The following is an excerpt from an article by Lin Grensing-Pophal
Some organisations are talking about awarding badges to demonstrate skills, but the practice is still in its infancy. Nevertheless, HR leaders should make sure hiring managers are aware of this potential new trend. HR Managers may also want to consider using badges in their employee-development activities.
As children, earning badges through organisations such as the Boy and Girl Scouts showed tangible evidence of proficiency in activities as far-ranging as archery, map reading, cookery, bird watching and wilderness survival. (This is where the term “Brownie Points” originates).
Today, badges are again becoming sought-after signs of competency — but for adults.
Badges — a New Focus. Diane Gayeski, dean of the Roy H. Park School of Communications at Ithaca College in Ithaca, N.Y., says the idea of badges is “an interesting concept,” for various types of certifications for continuing education that have existed for a long time. At Ithaca, for instance, says Gayeski, who consults on training issues through her firm, Gayeski Analytics, “We offer an online certificate in strategic communication management — and one might just as easily call it a badge.”
“I think ‘badge’ maybe has a more contemporary sound to it,” she says. “The idea of a badge is kind of a cool thing.” It is also possible, she says, that badges may reflect a more narrowly focused accomplishment than certificates — that it will likely be “more granular” than other forms of certification.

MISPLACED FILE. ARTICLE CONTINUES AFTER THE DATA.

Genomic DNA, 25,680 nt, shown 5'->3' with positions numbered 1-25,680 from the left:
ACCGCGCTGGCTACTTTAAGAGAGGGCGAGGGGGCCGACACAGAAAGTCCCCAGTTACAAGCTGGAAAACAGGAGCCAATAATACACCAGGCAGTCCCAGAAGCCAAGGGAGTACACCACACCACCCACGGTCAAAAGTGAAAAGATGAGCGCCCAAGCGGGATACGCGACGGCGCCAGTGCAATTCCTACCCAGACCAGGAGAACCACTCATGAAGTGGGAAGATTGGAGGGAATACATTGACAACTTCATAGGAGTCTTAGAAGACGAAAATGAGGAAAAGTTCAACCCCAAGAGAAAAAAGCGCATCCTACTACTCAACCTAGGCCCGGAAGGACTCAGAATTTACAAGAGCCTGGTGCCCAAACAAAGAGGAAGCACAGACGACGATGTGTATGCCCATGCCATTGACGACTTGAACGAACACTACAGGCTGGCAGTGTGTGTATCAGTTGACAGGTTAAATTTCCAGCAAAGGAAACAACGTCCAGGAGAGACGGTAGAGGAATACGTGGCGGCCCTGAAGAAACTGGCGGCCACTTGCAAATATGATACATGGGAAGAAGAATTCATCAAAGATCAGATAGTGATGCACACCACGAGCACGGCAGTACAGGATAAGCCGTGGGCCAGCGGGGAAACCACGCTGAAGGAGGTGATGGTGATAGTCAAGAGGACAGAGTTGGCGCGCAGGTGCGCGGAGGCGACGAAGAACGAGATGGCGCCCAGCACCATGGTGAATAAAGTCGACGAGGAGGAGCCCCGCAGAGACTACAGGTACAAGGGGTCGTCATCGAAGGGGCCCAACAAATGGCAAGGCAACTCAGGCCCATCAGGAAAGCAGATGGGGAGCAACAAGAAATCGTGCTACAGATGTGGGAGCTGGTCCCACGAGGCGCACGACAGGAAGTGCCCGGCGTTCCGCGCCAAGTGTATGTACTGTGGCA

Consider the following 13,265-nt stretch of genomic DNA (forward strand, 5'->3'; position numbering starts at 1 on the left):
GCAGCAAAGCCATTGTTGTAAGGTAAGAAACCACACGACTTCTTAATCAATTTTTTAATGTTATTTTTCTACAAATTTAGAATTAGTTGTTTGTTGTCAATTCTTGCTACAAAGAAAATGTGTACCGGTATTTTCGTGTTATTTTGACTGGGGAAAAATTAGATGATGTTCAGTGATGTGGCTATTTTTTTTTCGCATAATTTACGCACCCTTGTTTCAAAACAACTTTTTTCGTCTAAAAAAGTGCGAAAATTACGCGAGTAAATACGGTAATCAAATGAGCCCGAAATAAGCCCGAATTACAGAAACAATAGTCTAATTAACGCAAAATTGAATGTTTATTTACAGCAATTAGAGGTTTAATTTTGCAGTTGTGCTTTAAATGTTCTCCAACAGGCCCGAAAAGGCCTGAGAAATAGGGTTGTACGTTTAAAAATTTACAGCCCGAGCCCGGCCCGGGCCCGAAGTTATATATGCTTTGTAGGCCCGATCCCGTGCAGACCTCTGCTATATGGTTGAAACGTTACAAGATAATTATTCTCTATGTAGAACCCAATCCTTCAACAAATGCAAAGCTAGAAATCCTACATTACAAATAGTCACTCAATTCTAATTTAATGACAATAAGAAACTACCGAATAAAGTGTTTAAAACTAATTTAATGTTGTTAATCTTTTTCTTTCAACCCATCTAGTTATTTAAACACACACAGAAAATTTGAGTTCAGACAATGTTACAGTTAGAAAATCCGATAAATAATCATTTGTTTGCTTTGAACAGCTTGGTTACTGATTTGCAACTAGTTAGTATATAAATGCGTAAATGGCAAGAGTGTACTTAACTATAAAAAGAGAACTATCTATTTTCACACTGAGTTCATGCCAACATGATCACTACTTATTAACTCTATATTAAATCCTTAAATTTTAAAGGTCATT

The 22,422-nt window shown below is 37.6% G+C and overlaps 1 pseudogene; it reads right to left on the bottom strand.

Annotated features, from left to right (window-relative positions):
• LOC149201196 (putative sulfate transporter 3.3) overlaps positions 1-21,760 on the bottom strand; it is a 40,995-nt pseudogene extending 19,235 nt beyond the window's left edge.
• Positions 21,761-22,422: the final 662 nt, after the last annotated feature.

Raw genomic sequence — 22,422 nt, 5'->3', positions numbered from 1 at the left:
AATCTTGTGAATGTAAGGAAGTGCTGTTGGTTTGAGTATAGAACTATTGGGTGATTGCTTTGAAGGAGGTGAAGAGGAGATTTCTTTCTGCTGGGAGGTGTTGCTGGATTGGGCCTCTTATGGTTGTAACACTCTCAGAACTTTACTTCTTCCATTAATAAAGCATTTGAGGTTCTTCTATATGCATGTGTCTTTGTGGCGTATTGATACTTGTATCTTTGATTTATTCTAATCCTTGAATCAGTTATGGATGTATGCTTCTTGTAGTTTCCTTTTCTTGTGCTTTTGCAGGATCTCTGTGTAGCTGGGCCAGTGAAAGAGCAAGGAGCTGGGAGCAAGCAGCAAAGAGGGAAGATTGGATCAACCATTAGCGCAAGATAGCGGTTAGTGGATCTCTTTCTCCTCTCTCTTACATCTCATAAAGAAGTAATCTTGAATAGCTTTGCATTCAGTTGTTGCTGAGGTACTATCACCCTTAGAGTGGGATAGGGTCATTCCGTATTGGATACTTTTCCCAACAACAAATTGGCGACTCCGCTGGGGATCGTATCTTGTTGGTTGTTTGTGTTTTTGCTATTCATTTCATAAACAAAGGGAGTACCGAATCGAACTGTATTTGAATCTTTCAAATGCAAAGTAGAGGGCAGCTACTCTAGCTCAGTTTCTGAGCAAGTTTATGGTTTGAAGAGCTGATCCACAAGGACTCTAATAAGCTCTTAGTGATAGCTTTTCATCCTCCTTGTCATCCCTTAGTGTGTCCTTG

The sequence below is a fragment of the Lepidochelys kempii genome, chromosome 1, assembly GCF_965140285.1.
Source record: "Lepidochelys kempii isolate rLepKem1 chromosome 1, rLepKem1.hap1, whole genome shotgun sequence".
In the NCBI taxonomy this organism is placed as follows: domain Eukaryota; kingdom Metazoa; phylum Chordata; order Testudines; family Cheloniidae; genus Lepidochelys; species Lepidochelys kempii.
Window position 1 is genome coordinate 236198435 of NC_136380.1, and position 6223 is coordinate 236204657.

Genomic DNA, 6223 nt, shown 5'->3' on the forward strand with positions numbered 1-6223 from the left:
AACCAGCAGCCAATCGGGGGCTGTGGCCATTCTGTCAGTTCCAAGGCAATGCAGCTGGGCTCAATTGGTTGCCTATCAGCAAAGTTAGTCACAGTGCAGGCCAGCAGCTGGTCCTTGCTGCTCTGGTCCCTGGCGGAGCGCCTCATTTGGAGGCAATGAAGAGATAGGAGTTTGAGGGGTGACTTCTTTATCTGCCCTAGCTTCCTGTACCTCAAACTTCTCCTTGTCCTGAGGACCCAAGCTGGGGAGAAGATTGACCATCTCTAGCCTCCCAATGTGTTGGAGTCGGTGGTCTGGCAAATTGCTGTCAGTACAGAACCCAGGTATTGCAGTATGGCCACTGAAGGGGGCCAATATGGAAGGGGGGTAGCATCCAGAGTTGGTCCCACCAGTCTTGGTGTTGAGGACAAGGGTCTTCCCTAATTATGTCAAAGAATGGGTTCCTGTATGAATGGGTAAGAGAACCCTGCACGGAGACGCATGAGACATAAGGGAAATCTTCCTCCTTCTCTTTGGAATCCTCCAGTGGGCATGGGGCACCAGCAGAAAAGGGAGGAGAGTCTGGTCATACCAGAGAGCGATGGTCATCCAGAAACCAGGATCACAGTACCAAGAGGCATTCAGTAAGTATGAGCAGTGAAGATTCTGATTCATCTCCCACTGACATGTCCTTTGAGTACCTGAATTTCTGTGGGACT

Ann Latham, president of Uncommon Clarity, Inc., an Easthampton, Mass.-based consulting firm, says there is an increasing interest in what badges represent. “People are looking for certification,” she says. “And people are granting certificates”.
From an Employee Development Perspective. One area where badges may benefit organisations, Carney says, is employee development. Companies may wish to issue badges, for example, once an employee masters a particular piece of equipment or for successfully completing training on leadership skills.
Ryan says there are also opportunities for organisations to leverage the concept of badges to give employees a “pathway to improve, learn and grow.”
“The badge concept is definitely picking up in a virtual world,” he says. “One of the things we see is that, when an employee becomes certified or earns some other type of acknowledgement of having a proficiency in a particular area, the concept of attaching a badge to their profile or email signature is something that is catching on.”
In addition to offering badges to employees for the completion of certain types of learning activities or learning specific computer skills, for instance – Ryan says badges could also be used to encourage busy employees to step up to participate in teams and other collaborative projects.
“Giving badges to people who have come to the table to offer their experience and insight, and to exchange ideas in the context of a particular project is a good way to not only get people to participate and do more, but to also promote an environment of cross-functional learning.”
At Brownie Points we can see significant merit in the above comments, and would advocate that the implementation of this concept has its place in business. We are not recommending that your staff wear badges as they do in Mc Donald’s, but used in conjunction with a reward and recognition program such as Brownie Points the benefits to staff and employers become clear.
To learn how Brownie Points could help develop your staff potential call us today on 03 9909 7411 or email us at firstname.lastname@example.org